While Norway aims to support the struggle for democracy and peace in Myanmar, the Norwegian immigration authorities prevent meaningful collaborations.
Everything was ready. In January, he had applied for admission to a Bachelor course at the University of Oslo’s International Summer School, and he had been accepted. The course fee was paid, the plane ticket booked, and the visa application submitted to the Norwegian embassy in Bangkok.
The course was meant to be an important building block for competence building at the institute in Myanmar where he works in an area torn by many decades of repression and armed conflict. The institute is a long-term partner of the Peace Research Institute Oslo (PRIO), and we were proud to be able to sponsor a high quality program, not least in the desperate situation caused by the military coup in 2021. Now that the education system in Myanmar is on the verge of collapse, this kind of competence building and exchange is more important than ever.
On 14 June, ten days before the planned departure, the visa application was rejected by the Norwegian Directorate of Immigration (UDI) “We doubt that you will leave the Schengen area before the expiry date of an issued visa”. UDI has put Myanmar on their red list. By default, the visa applications are therefore rejected.
Norway’s partner country for long-term development
However, Myanmar is also one of the partner countries in Norway’s development policy. This means that Norway aims to support democracy, human rights, capacity building and knowledge production in Myanmar. Ever since the military junta in 1988 massacred students and democracy activists, Norway has been a reliable supporter to the people of Myanmar.
Norway was home to the Democratic Voice of Burma, the radio station that broadcasted news into the closed country. The Ministry of Foreign Affairs has supported countless humanitarian projects, development projects, peace-building initiatives, civil society groups and educational institutions, particularly through support to partners of Norwegian organizations and research institutions. This has had important impact on the struggle for democracy and peace in Myanmar, and has gained renewed significance after the 2021 military coup.
Red listed countries
Support to democratization and peace in Myanmar has been the Norwegian development policy since 1988, and it remains the Norwegian development policy. However, the immigration authority now sits with veto power and effectively prevents important cooperation and knowledge exchange between Norway and Myanmar.
The Norwegian immigration authority operates with a ‘red group’ of 18 countries in which the political situation is considered to be so bad that that people from these countries might want to migrate to Norway. People from these countries should therefore not get a visa. In 2022, UDI decided to put Myanmar in this red group. On what grounds? In 2021, 3 citizens from Myanmar applied for asylum in Norway, in 2022 there were 12, and this year there have been 3. It is unknown whether these actually came to Norway from Myanmar or whether they were first refugees in Thailand or India. In any case, these instances are considered sufficient reason to suspect anyone from Myanmar. “We do not consider you to have sufficiently strong ties to your home country to justify issuing a visa” the rejection letter states.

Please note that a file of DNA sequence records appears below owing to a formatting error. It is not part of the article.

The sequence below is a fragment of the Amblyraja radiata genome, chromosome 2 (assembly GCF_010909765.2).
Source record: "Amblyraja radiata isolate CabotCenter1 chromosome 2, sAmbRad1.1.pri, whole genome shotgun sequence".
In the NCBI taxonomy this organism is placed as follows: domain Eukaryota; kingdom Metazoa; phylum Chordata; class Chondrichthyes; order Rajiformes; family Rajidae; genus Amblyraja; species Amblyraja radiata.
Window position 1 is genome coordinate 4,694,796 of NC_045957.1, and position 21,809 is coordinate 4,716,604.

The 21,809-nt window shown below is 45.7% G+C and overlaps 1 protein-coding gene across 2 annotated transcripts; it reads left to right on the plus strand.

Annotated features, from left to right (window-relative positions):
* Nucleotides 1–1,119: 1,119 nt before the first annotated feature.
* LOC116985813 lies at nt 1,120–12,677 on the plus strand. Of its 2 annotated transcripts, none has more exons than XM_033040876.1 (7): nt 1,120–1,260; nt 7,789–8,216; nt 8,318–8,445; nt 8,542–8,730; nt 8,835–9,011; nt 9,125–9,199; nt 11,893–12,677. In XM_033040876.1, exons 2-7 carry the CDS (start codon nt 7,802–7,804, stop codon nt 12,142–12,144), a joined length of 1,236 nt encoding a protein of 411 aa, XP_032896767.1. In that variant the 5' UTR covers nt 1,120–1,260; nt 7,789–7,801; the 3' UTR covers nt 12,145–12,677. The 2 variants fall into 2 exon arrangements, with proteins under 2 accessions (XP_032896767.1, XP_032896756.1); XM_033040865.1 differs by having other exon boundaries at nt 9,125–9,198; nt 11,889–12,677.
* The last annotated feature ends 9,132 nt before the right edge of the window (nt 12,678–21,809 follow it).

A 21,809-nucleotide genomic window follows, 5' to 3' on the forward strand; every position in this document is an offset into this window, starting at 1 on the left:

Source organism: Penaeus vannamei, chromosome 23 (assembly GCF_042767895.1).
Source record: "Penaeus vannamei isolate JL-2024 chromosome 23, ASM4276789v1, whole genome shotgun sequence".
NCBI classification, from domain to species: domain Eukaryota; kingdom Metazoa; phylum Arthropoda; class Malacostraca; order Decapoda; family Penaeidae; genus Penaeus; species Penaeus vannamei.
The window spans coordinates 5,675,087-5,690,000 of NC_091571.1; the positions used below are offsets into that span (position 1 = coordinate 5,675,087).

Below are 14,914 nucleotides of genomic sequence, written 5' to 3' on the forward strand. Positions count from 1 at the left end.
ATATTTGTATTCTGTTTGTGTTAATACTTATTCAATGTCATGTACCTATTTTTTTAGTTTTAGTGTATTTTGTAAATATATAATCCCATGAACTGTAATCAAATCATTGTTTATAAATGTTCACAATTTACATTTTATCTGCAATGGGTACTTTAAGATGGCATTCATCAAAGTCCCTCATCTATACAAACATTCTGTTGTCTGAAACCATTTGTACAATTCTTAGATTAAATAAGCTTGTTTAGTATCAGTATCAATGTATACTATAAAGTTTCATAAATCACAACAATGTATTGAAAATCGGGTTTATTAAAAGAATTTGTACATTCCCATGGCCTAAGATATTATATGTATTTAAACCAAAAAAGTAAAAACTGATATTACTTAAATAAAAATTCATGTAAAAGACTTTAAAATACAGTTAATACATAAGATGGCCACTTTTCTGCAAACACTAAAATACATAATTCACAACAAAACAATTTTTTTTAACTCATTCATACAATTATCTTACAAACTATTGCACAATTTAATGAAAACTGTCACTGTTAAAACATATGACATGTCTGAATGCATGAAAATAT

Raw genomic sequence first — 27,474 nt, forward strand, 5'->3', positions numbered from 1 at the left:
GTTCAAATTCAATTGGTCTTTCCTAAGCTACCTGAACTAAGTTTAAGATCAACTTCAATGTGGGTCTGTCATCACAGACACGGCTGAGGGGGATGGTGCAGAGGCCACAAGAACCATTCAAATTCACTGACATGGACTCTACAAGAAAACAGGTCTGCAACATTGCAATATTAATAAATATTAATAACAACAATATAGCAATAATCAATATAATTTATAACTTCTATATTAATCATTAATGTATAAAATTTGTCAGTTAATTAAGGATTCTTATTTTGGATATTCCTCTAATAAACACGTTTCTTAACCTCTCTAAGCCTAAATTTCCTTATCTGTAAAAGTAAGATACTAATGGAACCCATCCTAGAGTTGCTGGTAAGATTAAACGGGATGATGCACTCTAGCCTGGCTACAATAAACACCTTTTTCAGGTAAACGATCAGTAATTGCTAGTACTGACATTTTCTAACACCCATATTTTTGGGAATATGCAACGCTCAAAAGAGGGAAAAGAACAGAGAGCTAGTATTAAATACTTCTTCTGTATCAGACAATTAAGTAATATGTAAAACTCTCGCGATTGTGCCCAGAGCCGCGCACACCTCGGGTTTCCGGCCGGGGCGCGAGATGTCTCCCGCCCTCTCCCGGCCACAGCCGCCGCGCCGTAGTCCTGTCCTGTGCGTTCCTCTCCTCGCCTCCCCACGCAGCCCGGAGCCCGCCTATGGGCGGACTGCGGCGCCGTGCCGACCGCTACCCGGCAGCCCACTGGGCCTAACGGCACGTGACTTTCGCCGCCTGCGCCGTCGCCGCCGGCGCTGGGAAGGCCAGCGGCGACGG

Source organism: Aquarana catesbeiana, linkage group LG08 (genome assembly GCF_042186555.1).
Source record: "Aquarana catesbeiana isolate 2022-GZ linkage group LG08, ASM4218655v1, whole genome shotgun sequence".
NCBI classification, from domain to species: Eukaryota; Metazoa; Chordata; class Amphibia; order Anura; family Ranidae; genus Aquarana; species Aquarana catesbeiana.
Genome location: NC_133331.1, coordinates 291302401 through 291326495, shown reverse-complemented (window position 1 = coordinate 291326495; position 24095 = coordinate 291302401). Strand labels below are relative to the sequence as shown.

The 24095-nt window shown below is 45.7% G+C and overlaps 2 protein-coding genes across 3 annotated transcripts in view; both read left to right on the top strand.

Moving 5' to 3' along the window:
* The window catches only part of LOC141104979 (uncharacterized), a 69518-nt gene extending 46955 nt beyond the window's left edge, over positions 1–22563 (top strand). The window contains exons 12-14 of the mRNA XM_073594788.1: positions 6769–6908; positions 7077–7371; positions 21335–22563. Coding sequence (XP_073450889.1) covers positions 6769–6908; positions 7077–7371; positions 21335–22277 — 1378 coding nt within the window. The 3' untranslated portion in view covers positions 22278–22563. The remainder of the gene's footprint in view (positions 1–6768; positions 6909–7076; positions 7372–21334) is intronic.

Poor assessment process
The Norwegian Immigration authority claims that each application receives individual assessments, and in the regulations and guidelines, it is stated that decisive emphasis can be placed on societal or political considerations when granting visas. My experience is that such individual assessments are not made. I have seen identical rejection letters from other research partners. Business people, artists, civil society actors, students and academics—important contributors to Norway’s long-term development cooperation for Myanmar—all receive the same general rejection. My colleague is just one of many.
Embarrassing and sad
This visa policy contributes to a senseless waste of public funds. At the summer school of the University of Oslo, several valuable student spaces are now unused. Both the one intended for my colleague from Myanmar, but also the spaces intended for other international students with rejection letters from UDI.
It has been embarrassing and sad having to explain the arrogant rejection letter to my partners in Myanmar. Our joint research project which this student exchange was supposed to be a part of, is funded by the Ministry of Foreign Affairs through the Asia program of the Research Council of Norway. Yes, Norwegian-funded projects are sabotaged by Norwegian authorities.
Who should define the Norwegian development policy?
However, the most important question I am left with after this incident is: Who should define the Norwegian development policy? Is it the Ministry of Foreign Affairs and the Minister of International Development? Or is it the bureaucrats in UDI?
The valuable skills development, capacity building and educational work that my colleagues offer to youths in war-torn Myanmar, are exactly the kind of projects the country needs. And it is exactly these kinds of projects that Norway wants to support.
My colleagues and other democracy and peace activists risk their own safety for the improvement of their community. The unsubstantiated claims and suspicion about their intentions that they are met with from the Norwegian immigration authority are therefore not only demeaning and out of touch with the realities that these people live in. They also undermine an independent and meaningful Norwegian development policy.
- Marte Nilsen is a Senior Researcher at PRIO.
- This text was published in Norwegian by Aftenposten 9 July 2023.
- Interview with Nilsen in Khrono 11 July 2023 (Norwegian).